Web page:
WS 5: Cybersecurity revisited, or are best practices really best?
Please use your own words to describe this session. You may use external references, websites or publications as a source of information or inspiration, if you decide to quote them, please clearly specify the source.
To follow the current discussion on this topic, see the discussion tab on the upper left side of this page
This session is about good practice in cybersecurity, but we want to hear your case studies too: do they give you a warm fuzzy feeling, or a cold prickly feeling?
There’s an elephant in the room, but that’s OK… we’ve got it under surveillance.
It’s clear that cybersecurity threats can cross national boundaries; can cybersecurity defences? What are the challenges in doing so, and is anyone addressing them successfully?
Technologically, the direction of travel seems clear: it is easier to collect, share and process personal data than ever before, and to do so in greater quantities. Whole sectors of the economy are based on that principle. But how much does the technology improve our security, and how much does it erode our privacy?
And that elephant in the room: are cybersecurity concerns being used to undermine our fundamental rights?
OK - let’s acknowledge that cybersecurity has many stakeholders, and their interests often conflict. Is there a collaborative approach that can lead to better outcomes for all?
Cybersecurity ; Best Practice ; Privacy ; Risk ; Collaborative Security
The key message here is: please come ready to take part.
This topic reaches into the lives of all of us: we want to hear your perspective and, above all, your examples of good (and not so good) practice.
- Moderator's opening remarks, to set context
- Questions and best practice examples from the audience
- Comment and responses from the panellists
- Interactive Q&A (everyone)
- Moderator's wrap-up and the "Wishing Tree"
- Focal Point : Robin Wilton, Internet Society, UK
- Key participants
- Prof. Ian Brown, Oxford Internet Institute, UK
- Prof. Brown is an accomplished researcher and expert in cybersecurity policy and technology issues. He is a Principal Investigator for the Global Cybersecurity Capacity Centre at Oxford Martin School.
- Nigel Hickson, ICANN, UK
- Nigel is ICANN's Vice President for UN and IGO engagement, and is responsible for ICANN's public policy at the European level.
- Lea Kaspar, Global Partners Digital, "rootless cosmopolitan"
- Lea is Head of Programmes and International Policy at Global Partners Digital - she works at the intersection of international affairs, digital communications, and human rights.
- Alexandru Frunza, Council of Europe, France
- Alexandru has an impressive law-enforcement background in both theory and practice, having served in drug-trafficking and cybercrime enforcement and in public prosecutors' offices.
- Remote moderator: Fotjon Kosta, Ministry of Energy and Industry, Albania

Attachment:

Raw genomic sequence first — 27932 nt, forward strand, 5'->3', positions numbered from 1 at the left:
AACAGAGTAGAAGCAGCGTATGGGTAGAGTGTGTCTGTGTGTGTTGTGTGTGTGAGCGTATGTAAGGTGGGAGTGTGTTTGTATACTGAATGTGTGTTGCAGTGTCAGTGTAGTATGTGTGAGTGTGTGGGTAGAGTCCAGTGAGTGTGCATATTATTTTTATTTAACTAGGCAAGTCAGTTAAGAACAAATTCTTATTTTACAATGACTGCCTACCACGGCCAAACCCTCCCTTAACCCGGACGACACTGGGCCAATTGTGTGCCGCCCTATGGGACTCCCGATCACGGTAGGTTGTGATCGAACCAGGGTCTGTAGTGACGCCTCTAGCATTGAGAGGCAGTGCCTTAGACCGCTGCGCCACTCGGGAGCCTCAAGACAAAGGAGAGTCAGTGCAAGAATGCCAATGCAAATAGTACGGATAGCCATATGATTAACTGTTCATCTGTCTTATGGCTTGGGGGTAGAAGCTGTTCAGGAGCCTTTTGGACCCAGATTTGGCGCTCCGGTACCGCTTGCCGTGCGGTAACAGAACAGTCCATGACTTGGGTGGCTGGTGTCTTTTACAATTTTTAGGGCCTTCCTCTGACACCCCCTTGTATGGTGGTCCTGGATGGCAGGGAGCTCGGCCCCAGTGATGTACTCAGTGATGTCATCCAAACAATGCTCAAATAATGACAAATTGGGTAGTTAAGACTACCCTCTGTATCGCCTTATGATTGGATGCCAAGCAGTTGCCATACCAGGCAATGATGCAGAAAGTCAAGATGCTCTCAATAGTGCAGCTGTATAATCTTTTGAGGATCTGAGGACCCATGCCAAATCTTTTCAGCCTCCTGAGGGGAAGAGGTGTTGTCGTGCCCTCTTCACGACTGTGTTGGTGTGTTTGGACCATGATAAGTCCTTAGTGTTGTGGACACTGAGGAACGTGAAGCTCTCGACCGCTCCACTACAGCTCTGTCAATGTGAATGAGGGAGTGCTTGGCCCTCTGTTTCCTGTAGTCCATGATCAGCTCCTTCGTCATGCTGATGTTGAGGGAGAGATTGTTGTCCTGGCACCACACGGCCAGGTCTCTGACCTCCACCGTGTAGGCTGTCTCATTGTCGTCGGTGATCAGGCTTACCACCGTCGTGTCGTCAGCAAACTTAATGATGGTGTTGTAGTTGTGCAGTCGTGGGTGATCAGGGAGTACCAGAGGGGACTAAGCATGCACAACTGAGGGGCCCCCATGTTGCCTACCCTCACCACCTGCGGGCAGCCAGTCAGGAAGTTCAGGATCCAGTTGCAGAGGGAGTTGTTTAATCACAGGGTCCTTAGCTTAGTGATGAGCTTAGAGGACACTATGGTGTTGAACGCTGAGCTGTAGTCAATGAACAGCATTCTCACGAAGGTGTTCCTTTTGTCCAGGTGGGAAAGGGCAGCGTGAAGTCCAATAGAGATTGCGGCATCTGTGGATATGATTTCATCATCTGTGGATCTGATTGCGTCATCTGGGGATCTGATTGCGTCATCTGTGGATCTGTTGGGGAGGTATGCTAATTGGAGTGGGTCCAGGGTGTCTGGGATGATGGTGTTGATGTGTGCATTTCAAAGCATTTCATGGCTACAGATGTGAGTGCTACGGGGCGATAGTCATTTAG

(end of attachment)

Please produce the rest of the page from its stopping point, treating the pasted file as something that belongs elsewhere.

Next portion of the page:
- Org team
Nertil Berdufi, "Hena e Plote" BEDER University, Albania
- Reporter: TBC
The reporter will take notes during the session and formulate 3 to 5 bullet points that:
- are summarised on a slide and presented to the audience at the end of the session
- relate to the session and to European Internet governance policy
- are forward looking and propose goals and activities that can be initiated after EuroDIG (recommendations)
- are in (rough) consensus with the audience
- are to be submitted to the secretariat within 48 hours after the session took place
See the discussion tab on the upper left side of this page.
Conference call. Schedules and minutes
- dates for virtual meetings or coordination calls
- short summary of calls or email exchange
- be as open and transparent as possible in order to allow others to get involved and contact you
- use the wiki not only as the place to publish results but also to summarize and publish the discussion process
- People tend to cluster together and collaborate within trusted communities, because with a trusted relationship something can be done. How to broaden this cooperation by binding with other clusters/communities?
- We need to collaborate to get things done, and the essential point is then to create trust between stakeholder groups: successful examples were when battling spam and cooperation between CERTS and LEA’s. It can be done.
- Diplomatic communities (with a so called ’military tradition’) and technical communities often mean something completely different when talking about security. There is a massive gap. But they are talking to each other and there certainly is an intention to continue the dialogue.
- How to keep the different ‘clusters’ open, where issues are discussed? More transparency is necessary when it comes public-private-partnerships: all stakeholders should (be able to) participate.
- There is a multitude of platforms and initiatives working on cybersecurity, all spending money and doing capacity building: but are they indeed open and transparent, and what effect do they have and how to bring them together? This is an open question…
Session twitter hashtag
Hashtag: #eurodig16 #EuroDIGsec